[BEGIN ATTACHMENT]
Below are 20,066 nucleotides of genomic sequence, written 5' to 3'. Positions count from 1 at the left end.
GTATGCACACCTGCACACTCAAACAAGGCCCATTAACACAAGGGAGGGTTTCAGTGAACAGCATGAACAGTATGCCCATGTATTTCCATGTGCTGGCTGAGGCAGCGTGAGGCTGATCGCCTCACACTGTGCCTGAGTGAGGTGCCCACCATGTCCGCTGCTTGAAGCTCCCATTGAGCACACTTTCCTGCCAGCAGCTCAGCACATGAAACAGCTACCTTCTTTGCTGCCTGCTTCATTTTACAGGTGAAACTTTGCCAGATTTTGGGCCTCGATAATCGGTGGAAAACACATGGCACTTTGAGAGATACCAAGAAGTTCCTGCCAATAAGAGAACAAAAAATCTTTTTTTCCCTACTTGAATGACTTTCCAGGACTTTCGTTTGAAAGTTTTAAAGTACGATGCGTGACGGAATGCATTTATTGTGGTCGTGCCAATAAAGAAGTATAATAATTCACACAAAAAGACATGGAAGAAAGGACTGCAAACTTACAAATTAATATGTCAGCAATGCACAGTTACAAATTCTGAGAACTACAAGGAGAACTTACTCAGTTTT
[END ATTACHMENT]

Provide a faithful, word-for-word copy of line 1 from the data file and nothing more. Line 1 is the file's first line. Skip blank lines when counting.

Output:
Below are 20,066 nucleotides of genomic sequence, written 5' to 3'. Positions count from 1 at the left end.